SAN FRANCISCO— For the first time, chondroitin sulfate has been more successful than celecoxib in reducing the long-term progression of knee osteoarthritis (OA), according to new research findings presented this week at the American College of Rheumatology Annual Meeting in San Francisco.
Osteoarthritis is a slowly progressive disease in which joint cartilage breaks down. Normally, cartilage on the ends of bones allows smooth, pain-free joint movements. In OA, cartilage becomes thin and irregular, resulting in symptoms of joint pain and stiffness. Grinding or cracking sensations may occur. Joints that are under high stress due to repeated activity or weight bearing are most susceptible to OA. The hips, knees, hands and spine are commonly affected. OA becomes more common with aging.
Chondroitin sulfate, more commonly called chondroitin, has long been the subject of debate when it comes to its usefulness in treating OA. Canadian researchers recently explored how this treatment would affect how OA progresses as well as how it compared to celecoxib (Celebrex®) – an often used first-line symptomatic treatment in the disease.
“We felt the present study was necessary in order to establish — using the most recent imaging technology available, quantitative magnetic resonance imaging (qMRI) — whether chondroitin sulfate can truly and effectively reduce the progression of the disease in patients suffering from knee OA,” says lead investigator in the study, Jean-Pierre Pelletier, MD; professor of medicine, University of Montreal; director, Rheumatic Disease Unit, Department of Medicine, University of Montreal School of Medicine; head, Arthritis Division, University of Montreal Hospital Centre (CHUM); head, Chair in Osteoarthritis of the University of Montreal; and director, Osteoarthritis Research Unit, University of Montreal Hospital Research Centre (CRCHUM).
Dr. Pelletier’s team studied 194 people with knee OA and inflammation of the synovial membrane in the knee. The participants were followed for two years and were divided into two groups. The first group took 1200mg (pharmacological preparation) of chondroitin daily, and the second group took 200mg of celecoxib daily.
After the initial evaluation, the researchers followed up with participants again at one and two years to look at a number of factors that would indicate the effectiveness of chondroitin. At all three touchpoints with the participants, the researchers performed MRIs to detect loss of cartilage, changes in bone marrow legions, and thickening of the synovial membrane in the knee. Additionally, patients were evaluated for swelling and fluid in the knee and their overall symptoms — collected through the visual analogue scale and Western Ontario and McMaster Universities Osteoarthritis Index; VAS and WOMAC, respectively.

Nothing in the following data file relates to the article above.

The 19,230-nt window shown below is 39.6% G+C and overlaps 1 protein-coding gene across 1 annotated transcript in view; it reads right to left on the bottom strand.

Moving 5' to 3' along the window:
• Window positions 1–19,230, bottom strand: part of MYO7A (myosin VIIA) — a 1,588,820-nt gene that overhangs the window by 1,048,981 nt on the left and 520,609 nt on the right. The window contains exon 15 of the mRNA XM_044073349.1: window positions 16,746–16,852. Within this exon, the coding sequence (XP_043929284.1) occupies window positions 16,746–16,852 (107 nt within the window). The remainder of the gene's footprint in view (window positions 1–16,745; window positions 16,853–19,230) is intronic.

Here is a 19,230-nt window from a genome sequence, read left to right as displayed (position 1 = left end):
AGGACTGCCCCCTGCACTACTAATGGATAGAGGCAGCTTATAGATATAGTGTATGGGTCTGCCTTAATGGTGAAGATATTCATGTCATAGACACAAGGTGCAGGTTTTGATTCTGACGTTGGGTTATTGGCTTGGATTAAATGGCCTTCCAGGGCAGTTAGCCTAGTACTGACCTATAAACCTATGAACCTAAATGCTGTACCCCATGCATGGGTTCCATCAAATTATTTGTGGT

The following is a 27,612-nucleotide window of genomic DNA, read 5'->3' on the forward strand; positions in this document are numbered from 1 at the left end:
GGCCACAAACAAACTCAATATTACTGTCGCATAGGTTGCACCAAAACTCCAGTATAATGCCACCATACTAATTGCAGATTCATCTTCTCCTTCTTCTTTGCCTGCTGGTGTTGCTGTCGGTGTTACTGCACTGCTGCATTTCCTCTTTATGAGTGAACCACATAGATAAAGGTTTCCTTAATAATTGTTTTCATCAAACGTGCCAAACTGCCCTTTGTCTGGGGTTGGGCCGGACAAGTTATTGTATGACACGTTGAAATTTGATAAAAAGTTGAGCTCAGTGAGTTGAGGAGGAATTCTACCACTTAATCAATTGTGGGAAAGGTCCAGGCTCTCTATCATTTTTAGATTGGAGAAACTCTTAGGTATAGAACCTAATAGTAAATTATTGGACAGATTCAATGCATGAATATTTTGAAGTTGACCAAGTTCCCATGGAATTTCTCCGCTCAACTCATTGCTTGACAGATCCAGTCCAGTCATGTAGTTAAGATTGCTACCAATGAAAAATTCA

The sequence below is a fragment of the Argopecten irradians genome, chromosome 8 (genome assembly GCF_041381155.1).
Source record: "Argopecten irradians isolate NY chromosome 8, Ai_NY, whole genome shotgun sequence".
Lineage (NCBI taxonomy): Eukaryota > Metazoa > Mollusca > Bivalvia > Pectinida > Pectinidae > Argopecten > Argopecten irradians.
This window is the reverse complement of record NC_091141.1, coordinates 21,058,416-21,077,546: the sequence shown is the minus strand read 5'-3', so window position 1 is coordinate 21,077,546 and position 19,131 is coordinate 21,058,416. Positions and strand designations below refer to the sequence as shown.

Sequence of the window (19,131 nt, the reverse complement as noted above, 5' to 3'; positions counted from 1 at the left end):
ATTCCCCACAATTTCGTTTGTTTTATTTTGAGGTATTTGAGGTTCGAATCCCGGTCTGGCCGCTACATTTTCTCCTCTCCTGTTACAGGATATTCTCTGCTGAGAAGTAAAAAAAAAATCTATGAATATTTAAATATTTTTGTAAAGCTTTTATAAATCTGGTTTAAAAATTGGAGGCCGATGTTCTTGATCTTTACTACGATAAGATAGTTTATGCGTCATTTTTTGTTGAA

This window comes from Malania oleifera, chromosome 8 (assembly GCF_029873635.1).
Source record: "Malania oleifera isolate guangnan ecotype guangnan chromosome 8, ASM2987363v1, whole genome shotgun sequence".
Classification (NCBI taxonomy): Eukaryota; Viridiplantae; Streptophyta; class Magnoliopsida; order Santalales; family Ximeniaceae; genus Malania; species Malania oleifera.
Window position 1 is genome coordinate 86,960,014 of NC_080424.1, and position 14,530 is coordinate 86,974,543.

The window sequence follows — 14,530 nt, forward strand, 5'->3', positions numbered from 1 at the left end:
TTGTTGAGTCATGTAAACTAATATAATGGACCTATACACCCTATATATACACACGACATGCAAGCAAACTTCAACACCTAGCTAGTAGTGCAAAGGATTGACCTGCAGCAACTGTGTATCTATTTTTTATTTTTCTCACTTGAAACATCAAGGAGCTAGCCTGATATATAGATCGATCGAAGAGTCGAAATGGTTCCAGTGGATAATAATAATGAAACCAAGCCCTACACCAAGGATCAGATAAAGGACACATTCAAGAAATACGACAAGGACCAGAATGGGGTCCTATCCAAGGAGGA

At both one and two years, the researchers found a better reduction of cartilage loss in the whole knee, and more particularly in the inner half, of the participants on chondroitin when compared to those on celecoxib. Additionally, there was a decrease in synovial membrane thickness in some of the participants on chondroitin, showing far better results for this group. “These findings are most important as they demonstrate that chondroitin, in contrast to celecoxib, can reduce the loss of cartilage, at least in part, by reducing synovial inflammation (thickness),” Dr. Pelletier says.
Both groups noticed a marked reduction in swelling and fluid in the knee in a large number of patients. Both groups also showed a similar effectiveness at reducing OA symptoms over the course of the study. Finally, both groups were able to reduce the amount of acetaminophen they took each day, and both experienced a good tolerance to the treatment they were taking.
“This study demonstrates that both chondroitin sulfate and celecoxib are equally effective at reducing the symptoms of knee OA patients. However, only chondroitin sulfate was found to be capable of slowing down the progression of the disease by reducing the loss of cartilage,” Dr. Pelletier remarks, while also noting further studies to establish the effect of chondroitin in other joints could be of interest.
While these results are promising, Dr. Pelletier would like to point out that the study only used pharmaceutical-grade chondroitin, and results may not be similar for all chondroitin products such as food supplements. Therefore, he recommends that patients consult with their physicians on the use of such treatment for OA.
About the American College of Rheumatology
Headquartered in Atlanta, Ga., the American College of Rheumatology is an international medical society representing over 9,400 rheumatologists and rheumatology health professionals with a mission to Advance Rheumatology! In doing so, the ACR offers education, research, advocacy and practice management support to help its members continue their innovative work and provide quality patient care. Rheumatologists are experts in the diagnosis, management and treatment of more than 100 different types of arthritis and rheumatic diseases. For more information, visit www.rheumatology.org.
About the ACR/ARHP Annual Meeting
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